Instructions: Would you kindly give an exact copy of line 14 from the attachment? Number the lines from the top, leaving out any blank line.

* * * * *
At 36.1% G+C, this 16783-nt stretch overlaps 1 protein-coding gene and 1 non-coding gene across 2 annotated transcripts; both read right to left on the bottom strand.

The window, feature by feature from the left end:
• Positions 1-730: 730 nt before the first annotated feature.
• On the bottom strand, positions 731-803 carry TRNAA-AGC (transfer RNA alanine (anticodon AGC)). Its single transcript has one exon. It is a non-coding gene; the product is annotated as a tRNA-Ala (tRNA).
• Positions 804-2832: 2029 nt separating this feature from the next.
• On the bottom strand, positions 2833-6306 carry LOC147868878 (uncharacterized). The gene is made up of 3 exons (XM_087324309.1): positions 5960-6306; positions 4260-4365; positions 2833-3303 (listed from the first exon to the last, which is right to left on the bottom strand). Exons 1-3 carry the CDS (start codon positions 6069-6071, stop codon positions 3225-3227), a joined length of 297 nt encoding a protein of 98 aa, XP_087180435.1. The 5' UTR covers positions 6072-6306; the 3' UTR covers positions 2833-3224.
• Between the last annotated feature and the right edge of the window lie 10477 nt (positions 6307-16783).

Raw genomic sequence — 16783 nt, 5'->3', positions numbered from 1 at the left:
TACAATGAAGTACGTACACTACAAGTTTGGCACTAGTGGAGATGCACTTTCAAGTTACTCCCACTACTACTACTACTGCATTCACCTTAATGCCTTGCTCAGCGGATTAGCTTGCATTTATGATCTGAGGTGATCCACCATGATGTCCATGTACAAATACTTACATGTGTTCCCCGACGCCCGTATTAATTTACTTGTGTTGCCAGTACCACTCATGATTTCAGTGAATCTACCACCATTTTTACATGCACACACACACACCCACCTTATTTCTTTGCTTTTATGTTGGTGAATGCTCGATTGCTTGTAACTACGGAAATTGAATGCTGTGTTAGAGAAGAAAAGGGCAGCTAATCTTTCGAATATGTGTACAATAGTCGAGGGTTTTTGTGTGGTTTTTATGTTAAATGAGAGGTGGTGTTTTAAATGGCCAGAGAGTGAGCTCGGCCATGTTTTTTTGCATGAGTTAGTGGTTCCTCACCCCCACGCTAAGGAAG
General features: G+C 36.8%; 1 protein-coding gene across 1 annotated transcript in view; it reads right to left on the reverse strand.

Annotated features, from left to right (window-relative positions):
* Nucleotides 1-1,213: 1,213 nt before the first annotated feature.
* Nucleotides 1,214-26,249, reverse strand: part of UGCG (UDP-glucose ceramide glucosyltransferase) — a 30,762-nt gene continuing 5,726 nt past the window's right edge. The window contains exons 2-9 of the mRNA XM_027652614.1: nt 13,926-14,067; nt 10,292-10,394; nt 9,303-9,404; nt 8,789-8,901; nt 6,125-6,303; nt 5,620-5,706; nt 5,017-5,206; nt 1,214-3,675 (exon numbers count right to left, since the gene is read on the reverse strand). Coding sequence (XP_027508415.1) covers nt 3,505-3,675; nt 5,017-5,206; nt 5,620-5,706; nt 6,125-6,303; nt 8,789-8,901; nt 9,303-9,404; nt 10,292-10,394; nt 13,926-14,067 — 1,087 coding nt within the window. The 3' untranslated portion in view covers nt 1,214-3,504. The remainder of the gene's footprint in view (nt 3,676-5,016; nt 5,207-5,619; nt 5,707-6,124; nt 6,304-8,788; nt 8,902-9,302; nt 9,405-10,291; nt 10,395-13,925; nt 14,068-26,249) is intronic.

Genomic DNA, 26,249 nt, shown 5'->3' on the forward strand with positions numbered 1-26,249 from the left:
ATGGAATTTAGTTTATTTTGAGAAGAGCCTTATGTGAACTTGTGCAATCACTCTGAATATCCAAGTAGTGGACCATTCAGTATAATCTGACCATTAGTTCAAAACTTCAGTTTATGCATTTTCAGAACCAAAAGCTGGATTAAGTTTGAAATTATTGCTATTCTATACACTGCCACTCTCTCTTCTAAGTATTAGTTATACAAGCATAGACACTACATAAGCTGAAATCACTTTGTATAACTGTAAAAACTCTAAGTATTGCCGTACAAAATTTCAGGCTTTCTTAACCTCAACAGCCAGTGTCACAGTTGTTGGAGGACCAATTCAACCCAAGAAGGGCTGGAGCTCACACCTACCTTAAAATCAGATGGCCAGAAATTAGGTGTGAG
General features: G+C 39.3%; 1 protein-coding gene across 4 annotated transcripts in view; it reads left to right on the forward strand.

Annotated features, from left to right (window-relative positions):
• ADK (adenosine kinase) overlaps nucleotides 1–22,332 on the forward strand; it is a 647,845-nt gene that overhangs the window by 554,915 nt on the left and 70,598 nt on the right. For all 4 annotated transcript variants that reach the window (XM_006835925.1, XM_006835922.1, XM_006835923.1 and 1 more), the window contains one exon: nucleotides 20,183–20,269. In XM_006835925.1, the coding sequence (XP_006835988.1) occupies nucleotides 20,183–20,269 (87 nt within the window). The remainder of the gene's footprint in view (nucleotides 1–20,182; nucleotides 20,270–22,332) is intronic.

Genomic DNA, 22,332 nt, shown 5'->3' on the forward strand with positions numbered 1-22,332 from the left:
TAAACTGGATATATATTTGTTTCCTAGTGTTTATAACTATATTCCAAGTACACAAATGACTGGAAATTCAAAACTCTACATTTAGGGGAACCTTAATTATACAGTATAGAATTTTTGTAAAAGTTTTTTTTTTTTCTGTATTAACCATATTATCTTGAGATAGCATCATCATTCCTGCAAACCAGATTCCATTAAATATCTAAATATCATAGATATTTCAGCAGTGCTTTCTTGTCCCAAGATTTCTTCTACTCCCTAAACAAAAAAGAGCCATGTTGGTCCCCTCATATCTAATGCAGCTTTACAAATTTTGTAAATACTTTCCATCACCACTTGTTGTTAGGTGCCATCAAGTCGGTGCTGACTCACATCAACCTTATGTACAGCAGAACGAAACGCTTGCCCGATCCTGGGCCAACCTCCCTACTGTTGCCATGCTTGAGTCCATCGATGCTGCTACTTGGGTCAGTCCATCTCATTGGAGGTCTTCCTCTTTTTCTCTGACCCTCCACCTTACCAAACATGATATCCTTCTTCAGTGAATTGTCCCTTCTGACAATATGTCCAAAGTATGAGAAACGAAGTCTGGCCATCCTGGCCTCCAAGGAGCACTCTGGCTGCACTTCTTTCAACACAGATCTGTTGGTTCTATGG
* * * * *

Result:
Genomic DNA, 26,249 nt, shown 5'->3' on the forward strand with positions numbered 1-26,249 from the left: